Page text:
Europe Lifestyle Reviews

Travel || Discovering a new art form with the Chamaeleon Theater

The whole reason for my trip in the first place was to see “Underart: Ode to Crash Landing” at the Chamaeleon Theater in Berlin. The Chamaeleon Theater functions as a sort of receiving house and commissioner for new circus in Berlin. It’s in this incredible old Art Nouveau ballroom. And because the theatre only hosts two shows a year (for technical reasons as much as any other) you can tell that the Chamaleon family gets attached to every show and troupe that comes through their house. 

Before I start talking about the show on at the moment, “Underart”, I suppose I should touch on what new circus is. First off all, it’s best to get the idea of circus out of your head altogether. I’d consider it more an amalgamation of variety with physical theatre. There’s dancing, singing, acrobatics, acting… the closest thing that I can think of in “traditional” British theatre at the moment is the work of DV8 but new circus is a bit more abstract than that. 

There’s both tragedy and joy behind “Underart”: it’s the story of a fall and how to crash but move forward. It was developed by director Olle Strandberg when at age 21, he broke his back on stage. Now recovered, he is the creative director for Cirkus Cirkor, the company performing “Underart”. The team were all incredible talented, from the two musicians on stage to the 5 physical performers, they worked as an incredibly succinct group. (The amount of trust that they have in each other must be incredible!) Their perfect timing was terrifying and exciting. There were moments in the show that caused my body to ache as I watched the performers push their bodies to the edge, yet all the movements were still very organic.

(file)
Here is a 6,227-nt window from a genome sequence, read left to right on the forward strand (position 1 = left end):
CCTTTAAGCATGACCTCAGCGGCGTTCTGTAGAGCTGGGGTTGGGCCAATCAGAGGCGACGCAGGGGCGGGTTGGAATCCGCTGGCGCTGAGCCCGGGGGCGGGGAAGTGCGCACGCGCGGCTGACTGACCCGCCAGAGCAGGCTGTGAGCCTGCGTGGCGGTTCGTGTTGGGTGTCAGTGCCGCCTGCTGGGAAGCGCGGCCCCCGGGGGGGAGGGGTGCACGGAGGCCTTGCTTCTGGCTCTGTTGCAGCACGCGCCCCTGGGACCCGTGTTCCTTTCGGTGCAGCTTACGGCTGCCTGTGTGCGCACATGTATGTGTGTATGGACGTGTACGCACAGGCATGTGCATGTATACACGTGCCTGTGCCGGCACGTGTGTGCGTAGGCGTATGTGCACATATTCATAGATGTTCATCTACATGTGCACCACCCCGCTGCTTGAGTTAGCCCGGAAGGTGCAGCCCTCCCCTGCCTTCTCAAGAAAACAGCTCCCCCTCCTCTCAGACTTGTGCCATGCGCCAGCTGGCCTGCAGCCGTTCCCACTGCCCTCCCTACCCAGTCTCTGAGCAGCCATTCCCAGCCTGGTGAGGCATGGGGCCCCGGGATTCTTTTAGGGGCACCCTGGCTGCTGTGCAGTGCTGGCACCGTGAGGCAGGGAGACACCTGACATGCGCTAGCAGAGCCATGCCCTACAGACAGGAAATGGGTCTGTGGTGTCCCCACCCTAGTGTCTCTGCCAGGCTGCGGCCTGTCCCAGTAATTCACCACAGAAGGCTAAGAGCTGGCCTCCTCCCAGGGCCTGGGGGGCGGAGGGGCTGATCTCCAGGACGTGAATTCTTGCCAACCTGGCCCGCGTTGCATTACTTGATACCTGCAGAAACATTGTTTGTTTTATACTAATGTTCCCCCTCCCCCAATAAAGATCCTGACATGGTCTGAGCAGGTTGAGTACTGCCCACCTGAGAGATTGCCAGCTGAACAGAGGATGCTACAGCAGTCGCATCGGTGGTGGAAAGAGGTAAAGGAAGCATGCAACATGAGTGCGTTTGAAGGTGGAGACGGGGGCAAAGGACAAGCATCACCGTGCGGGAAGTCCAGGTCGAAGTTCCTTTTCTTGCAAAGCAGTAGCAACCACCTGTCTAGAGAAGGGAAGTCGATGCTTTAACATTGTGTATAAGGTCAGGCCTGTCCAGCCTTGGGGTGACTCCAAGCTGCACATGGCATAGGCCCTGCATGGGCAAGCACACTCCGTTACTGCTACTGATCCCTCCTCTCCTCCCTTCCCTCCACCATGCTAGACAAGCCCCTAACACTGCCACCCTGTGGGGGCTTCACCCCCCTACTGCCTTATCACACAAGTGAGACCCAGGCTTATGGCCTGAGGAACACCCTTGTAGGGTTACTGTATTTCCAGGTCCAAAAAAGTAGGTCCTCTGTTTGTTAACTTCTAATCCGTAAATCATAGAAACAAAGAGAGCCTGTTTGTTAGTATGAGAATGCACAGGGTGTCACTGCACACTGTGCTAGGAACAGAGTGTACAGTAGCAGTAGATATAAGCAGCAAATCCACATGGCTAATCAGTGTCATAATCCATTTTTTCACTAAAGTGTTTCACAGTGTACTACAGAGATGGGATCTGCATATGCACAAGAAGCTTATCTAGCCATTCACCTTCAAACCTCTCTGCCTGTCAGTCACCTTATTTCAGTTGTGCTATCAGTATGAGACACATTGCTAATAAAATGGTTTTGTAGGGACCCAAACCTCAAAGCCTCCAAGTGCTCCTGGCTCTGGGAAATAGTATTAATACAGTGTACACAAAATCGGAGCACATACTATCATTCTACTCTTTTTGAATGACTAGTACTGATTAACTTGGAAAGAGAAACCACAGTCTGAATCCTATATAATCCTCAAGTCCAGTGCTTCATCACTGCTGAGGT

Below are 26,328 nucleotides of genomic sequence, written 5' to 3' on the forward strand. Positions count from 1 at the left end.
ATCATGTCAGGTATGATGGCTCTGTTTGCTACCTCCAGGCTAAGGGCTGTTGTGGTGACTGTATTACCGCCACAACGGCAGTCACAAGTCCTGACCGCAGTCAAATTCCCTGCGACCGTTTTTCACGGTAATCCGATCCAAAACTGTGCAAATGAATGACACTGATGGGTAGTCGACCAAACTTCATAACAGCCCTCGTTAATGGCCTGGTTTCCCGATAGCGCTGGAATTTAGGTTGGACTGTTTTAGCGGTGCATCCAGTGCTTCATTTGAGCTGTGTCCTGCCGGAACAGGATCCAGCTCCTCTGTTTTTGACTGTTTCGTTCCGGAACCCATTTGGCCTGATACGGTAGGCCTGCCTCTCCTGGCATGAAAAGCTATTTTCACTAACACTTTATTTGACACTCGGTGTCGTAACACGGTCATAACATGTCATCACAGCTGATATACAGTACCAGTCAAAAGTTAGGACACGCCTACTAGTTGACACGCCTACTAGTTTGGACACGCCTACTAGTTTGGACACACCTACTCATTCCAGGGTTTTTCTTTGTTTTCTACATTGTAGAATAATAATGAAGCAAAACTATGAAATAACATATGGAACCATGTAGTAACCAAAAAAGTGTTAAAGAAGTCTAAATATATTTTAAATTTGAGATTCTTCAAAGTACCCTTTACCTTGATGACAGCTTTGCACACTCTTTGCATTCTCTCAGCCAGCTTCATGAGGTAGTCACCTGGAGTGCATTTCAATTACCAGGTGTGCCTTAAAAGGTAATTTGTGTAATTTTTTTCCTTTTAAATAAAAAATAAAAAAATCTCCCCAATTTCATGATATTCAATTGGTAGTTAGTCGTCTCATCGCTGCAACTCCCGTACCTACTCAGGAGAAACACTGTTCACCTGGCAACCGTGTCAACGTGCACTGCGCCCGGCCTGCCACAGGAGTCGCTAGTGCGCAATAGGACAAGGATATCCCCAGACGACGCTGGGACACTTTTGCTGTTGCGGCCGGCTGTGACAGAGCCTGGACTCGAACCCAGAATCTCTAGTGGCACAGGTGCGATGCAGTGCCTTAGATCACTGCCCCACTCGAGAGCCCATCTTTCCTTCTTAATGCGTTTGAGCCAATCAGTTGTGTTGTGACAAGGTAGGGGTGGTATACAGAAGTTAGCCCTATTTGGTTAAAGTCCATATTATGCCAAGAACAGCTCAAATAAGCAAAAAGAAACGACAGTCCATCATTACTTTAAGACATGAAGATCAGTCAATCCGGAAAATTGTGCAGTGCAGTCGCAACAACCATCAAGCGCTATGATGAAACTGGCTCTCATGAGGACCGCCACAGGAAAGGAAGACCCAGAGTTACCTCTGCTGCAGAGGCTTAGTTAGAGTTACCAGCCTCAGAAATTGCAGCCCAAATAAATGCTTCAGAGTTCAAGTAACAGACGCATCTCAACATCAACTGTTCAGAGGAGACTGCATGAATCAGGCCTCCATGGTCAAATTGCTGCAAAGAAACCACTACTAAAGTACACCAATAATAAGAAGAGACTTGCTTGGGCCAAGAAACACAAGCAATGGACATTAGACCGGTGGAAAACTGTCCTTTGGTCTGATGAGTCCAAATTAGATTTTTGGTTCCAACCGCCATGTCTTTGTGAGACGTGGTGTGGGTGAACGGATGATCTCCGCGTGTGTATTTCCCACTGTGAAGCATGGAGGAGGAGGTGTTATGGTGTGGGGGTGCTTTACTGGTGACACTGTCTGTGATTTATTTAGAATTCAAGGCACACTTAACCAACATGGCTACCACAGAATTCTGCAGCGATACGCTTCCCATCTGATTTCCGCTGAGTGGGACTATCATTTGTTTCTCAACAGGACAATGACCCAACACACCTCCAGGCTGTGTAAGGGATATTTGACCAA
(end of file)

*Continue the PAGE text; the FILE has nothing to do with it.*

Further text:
But a review of “Underart” wouldn’t be complete without mentioning the music. It was composed by the team and it really brought the show together and heightened the emotion. It definitely wouldn’t have been as cohesive and touching without it and I’d buy singer Anna Ahnlund’s CD any day. It was all very Mumford/First Aid Kit and I loved it. Another one of the most striking moments in the show for me, was when performer Methinee Wongtrakoon (in a visually arresting bright red jumpsuit) performed a tortured looking piece of modern dance. It was probably the least acrobatic section of the performance, but it was one of the most humanly connected portions of the evening. (Methinee originally trained as a contourtionanist, and you can see that in the way she articulates her joints in this piece.) 

The final image of the performance is one that will haunt you for days to come, but I shan’t spoil the surprise for anyone who might have the opportunity to see it. 

I found the whole experience unbelievably thrilling and I’d undoubtedly recommend an evening at the Chamaeleon to anyone spending time in Berlin. Tickets start at €29. You can see “Underart” until 19 Feb. 2017. 

Outside the theatre.

* This photo is property of the Chamaeleon, used with their permission.* 
* This photo is property of the Chamaeleon, used with their permission.* 
* This photo is property of the Chamaeleon, used with their permission.* chamaeleon_berlin_underart-singing
* This photo is property of the Chamaeleon, used with their permission.* 
The whole Berlin crew. 

The Chamaeleon Theater is located at Rosenthaler Str 40/41, 10178 Berlin. 

Do you have any experience with modern circus / clowning / physical theatre? 

****I was a guest of the Chamaeleon Theater, but all opinions are solely my own. ***

You Might Also Like